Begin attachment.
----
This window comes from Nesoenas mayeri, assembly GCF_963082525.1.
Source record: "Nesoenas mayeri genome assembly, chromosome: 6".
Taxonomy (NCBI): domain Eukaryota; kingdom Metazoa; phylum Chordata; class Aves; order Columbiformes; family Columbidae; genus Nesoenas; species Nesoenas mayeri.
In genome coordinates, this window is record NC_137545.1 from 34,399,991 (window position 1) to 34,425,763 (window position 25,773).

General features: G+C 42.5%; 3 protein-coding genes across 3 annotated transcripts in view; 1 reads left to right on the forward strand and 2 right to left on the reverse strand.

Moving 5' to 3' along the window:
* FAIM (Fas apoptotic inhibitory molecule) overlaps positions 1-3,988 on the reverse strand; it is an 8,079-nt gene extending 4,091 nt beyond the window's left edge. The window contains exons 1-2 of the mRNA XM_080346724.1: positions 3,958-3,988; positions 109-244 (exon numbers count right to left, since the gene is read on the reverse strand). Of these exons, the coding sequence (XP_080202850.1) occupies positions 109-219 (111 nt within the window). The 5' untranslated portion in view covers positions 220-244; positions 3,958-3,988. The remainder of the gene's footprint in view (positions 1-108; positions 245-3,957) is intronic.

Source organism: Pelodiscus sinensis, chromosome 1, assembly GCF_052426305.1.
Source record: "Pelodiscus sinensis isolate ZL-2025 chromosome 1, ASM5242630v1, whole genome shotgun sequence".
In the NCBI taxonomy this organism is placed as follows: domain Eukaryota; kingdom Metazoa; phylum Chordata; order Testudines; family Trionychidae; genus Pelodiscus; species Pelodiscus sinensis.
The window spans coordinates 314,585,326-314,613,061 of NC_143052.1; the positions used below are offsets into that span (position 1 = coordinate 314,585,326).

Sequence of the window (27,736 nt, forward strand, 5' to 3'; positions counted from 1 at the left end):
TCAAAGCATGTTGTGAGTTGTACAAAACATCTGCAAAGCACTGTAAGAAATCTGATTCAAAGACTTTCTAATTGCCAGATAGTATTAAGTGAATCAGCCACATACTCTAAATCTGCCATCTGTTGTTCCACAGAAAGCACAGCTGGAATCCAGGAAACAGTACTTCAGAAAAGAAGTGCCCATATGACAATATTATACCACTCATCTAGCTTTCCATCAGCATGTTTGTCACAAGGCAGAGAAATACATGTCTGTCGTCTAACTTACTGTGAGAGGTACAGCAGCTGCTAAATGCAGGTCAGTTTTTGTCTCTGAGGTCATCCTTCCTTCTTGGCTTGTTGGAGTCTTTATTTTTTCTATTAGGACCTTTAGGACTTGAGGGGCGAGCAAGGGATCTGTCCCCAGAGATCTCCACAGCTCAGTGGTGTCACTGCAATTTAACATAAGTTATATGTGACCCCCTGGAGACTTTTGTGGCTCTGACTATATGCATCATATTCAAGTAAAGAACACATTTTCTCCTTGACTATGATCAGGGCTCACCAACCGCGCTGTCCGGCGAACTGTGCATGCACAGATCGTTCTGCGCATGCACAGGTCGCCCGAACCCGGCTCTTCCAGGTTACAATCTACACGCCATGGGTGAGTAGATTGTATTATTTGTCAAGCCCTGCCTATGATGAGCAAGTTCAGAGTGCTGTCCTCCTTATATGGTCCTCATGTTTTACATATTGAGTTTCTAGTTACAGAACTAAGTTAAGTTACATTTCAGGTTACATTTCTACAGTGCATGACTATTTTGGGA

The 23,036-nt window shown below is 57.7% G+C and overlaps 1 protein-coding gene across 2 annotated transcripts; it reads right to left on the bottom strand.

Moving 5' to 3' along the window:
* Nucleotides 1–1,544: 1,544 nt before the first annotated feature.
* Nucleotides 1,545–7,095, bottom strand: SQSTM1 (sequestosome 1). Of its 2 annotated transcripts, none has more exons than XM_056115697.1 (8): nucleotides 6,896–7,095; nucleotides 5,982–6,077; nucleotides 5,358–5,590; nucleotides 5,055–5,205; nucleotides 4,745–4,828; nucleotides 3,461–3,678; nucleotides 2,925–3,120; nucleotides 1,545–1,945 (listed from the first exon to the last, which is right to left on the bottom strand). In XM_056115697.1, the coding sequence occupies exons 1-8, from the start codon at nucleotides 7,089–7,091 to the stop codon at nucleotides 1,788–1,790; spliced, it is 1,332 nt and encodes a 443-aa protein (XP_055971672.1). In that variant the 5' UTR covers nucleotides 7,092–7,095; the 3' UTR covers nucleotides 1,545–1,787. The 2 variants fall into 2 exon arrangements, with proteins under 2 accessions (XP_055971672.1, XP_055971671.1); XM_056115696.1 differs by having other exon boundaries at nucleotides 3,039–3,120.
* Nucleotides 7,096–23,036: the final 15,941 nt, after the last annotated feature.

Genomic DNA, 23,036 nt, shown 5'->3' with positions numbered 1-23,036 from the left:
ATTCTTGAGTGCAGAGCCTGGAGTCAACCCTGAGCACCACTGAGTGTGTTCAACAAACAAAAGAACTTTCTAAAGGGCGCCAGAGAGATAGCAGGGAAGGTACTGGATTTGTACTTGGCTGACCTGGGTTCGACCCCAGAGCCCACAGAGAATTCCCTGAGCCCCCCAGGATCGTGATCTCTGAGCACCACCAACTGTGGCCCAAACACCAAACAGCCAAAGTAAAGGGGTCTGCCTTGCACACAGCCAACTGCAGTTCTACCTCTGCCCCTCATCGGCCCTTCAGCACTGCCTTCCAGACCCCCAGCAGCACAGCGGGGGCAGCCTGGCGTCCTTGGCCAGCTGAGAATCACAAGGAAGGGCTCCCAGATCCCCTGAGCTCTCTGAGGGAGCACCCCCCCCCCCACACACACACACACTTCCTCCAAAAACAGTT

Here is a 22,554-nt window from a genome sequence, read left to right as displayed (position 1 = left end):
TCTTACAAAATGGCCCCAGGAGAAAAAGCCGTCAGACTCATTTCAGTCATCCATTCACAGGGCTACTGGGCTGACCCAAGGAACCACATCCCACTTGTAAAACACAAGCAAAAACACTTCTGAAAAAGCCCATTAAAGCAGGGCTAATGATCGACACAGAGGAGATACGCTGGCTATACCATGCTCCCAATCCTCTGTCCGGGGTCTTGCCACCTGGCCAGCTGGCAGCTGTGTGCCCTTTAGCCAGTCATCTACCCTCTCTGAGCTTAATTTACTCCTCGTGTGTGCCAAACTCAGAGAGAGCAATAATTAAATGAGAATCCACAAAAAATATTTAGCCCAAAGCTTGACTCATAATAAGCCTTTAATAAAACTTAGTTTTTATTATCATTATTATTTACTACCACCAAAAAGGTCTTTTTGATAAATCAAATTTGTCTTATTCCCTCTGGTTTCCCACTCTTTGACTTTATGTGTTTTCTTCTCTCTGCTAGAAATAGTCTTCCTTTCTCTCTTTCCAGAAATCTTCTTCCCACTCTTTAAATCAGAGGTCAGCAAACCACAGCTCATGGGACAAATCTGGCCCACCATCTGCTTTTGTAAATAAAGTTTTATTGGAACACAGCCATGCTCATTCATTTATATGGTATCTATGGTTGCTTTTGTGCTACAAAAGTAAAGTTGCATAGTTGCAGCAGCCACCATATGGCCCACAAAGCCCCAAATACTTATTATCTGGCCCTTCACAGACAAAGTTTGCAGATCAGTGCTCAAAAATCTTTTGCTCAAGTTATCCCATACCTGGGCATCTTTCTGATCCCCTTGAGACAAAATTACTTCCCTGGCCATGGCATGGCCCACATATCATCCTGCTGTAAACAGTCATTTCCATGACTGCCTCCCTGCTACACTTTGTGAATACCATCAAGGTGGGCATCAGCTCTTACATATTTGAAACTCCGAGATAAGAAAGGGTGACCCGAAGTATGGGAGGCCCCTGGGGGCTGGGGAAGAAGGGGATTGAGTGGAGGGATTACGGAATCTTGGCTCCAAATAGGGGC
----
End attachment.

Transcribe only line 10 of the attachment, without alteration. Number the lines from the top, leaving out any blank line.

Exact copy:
In the NCBI taxonomy this organism is placed as follows: domain Eukaryota; kingdom Metazoa; phylum Chordata; order Testudines; family Trionychidae; genus Pelodiscus; species Pelodiscus sinensis.